You might feel reluctant to seek help from a therapist, counselor, or other professional trained to treat mental health. Here’s options to address your objections.

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Fear of facing stigma, unwillingness to trust a stranger with deeply rooted personal matters, and not knowing what happens in therapy are all barriers to getting help for mental health. If you’re living with this kind of uncertainty, know that many people also volley over asking someone for help.

You can start today by learning more about how therapy can improve your mental health. It often helps to figure out why you’re resistant. If you can, lean on others for support along the way.

A 2020 systematic review of studies found limited knowledge of mental health was a major reason why children and adolescents didn’t seek professional help.

Other reasons were:

  • perceived social stigma
  • concerns about trust and confidentiality
  • logistical issues such as cost and regional availability

Adults may also experience similar roadblocks to therapy. Learning more about the process may help with the first barrier: limited knowledge.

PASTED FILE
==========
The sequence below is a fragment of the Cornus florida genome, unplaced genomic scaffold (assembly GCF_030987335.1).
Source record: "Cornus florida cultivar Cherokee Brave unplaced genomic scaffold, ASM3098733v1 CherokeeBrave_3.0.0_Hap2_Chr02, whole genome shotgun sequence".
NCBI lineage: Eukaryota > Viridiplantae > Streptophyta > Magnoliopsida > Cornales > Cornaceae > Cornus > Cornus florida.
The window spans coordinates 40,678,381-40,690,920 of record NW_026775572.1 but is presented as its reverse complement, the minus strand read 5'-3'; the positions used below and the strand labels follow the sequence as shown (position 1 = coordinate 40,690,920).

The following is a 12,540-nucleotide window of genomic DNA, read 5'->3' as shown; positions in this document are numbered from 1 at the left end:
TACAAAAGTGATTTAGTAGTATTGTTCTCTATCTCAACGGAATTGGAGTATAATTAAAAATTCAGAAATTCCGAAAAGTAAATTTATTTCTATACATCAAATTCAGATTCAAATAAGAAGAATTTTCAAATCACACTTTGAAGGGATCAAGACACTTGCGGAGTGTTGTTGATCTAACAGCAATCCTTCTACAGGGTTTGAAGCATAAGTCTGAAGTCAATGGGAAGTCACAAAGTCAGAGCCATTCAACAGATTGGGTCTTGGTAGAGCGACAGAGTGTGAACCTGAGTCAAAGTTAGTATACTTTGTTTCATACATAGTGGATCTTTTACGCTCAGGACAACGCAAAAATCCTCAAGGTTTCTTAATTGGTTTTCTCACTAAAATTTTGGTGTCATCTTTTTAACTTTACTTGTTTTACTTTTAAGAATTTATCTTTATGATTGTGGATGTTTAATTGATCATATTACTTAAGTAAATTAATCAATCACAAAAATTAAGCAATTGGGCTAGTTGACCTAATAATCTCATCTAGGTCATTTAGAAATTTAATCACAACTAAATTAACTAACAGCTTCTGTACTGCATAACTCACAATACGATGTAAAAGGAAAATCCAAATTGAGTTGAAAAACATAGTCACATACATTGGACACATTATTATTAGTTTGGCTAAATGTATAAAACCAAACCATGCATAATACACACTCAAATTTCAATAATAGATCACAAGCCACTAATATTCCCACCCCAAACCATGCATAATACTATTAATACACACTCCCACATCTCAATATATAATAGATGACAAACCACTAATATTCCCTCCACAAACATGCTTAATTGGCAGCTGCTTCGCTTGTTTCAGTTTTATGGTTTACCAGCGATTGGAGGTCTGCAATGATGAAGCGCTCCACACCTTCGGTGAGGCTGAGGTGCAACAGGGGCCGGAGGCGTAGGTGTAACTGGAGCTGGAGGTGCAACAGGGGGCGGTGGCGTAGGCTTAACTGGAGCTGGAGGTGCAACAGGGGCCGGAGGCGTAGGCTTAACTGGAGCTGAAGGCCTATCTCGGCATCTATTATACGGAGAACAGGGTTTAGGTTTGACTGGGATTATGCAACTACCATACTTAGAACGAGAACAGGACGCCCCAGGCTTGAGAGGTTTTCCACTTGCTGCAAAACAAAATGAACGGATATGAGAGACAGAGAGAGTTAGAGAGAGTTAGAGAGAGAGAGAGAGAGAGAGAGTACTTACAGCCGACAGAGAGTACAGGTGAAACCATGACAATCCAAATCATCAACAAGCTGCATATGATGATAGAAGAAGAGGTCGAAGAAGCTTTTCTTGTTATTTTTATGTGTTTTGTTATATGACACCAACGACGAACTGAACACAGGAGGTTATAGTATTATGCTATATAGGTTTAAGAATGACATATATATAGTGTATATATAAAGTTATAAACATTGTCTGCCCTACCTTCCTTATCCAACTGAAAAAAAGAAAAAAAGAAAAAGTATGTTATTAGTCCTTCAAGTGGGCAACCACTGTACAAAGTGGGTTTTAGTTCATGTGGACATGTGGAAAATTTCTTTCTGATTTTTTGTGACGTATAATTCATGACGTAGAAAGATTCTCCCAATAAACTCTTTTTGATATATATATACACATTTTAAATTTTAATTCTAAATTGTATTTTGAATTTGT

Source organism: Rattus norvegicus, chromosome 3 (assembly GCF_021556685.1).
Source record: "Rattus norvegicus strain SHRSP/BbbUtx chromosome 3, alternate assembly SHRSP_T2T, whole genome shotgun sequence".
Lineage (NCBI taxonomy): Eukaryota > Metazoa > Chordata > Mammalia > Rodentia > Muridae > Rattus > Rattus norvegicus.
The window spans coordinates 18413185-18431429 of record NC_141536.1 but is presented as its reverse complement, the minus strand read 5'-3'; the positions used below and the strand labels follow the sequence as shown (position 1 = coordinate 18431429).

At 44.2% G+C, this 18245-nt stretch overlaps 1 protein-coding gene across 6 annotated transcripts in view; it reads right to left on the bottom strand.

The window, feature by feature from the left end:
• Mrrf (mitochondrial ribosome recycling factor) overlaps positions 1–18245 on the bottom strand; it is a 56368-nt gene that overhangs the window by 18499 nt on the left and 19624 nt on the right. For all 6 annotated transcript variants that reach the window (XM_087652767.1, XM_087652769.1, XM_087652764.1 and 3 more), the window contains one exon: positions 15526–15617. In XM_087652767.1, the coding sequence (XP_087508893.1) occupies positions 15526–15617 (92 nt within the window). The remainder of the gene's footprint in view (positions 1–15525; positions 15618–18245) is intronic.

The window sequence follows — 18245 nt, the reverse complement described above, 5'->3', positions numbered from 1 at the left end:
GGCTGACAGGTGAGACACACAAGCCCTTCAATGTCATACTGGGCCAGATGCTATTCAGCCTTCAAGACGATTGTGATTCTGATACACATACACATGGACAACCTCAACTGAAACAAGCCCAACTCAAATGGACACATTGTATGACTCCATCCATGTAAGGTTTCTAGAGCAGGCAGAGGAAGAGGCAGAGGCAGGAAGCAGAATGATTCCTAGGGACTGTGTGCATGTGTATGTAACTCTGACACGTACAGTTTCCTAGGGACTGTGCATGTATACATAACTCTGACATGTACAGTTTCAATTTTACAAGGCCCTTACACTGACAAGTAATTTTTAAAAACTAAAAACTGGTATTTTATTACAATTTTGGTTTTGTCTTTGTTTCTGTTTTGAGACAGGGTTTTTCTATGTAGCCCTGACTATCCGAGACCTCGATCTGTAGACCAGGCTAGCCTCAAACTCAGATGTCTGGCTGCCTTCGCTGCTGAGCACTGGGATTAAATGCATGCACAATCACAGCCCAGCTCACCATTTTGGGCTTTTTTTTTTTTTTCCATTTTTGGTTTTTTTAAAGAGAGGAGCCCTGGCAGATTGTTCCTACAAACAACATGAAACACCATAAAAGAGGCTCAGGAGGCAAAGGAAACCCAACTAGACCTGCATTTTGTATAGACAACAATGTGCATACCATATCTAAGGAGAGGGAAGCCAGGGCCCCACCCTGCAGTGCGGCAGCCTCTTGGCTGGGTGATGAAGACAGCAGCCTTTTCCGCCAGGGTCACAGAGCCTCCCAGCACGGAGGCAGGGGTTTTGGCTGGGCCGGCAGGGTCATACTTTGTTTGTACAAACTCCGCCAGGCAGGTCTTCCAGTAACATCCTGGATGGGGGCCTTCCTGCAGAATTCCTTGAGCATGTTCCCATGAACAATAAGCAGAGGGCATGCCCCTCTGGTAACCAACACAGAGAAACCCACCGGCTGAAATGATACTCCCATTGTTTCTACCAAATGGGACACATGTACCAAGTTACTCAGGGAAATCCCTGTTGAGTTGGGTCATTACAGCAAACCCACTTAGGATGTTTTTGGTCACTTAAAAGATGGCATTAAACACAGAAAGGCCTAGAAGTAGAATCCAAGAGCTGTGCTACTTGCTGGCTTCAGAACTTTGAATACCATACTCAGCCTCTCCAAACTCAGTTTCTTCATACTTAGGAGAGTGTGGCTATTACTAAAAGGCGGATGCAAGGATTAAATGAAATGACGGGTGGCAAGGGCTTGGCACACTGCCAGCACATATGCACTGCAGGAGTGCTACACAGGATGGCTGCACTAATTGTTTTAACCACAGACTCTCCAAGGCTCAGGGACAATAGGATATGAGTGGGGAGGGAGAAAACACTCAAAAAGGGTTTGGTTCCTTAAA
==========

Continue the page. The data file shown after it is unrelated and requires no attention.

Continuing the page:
I don’t want a therapist ‘judging’ me

A “good” therapist won’t make quick judgments about what’s going on with you. They will ask what’s led you to seek help — but you don’t have to have it all figured out, either.

“Sometimes it feels like you have to know a lot about what hurts before you can get help for your pain, especially when that pain may not be readily validated by others because it’s invisible or stigmatized,” says Dr. Stephani Jahn, a licensed mental health counselor offering online therapy in Gainesville, Florida.

Jahn says that people can feel they have to know their goals for therapy before seeking it out, and that lack of clarity can cause reluctance.

It may be a challenge to find a mental health professional who makes you feel comfortable. If your first few sessions with a therapist don’t feel right, you can ask for recommendations from friends and family.

It’s not always a match right from the start, especially if you want to talk with someone with whom you can identify. Who do you ask for help?

Looking for a therapist but not sure where to start? Psych Central’s How to Find Mental Health Support resource can help.

I’m not sure a therapist will relate to me

Canh Tran, a licensed independent clinical social worker, and therapist in Seattle, notes finding the right match can be particularly hard for People of Color. Tran says this is a major reason why many people don’t seek out mental health support.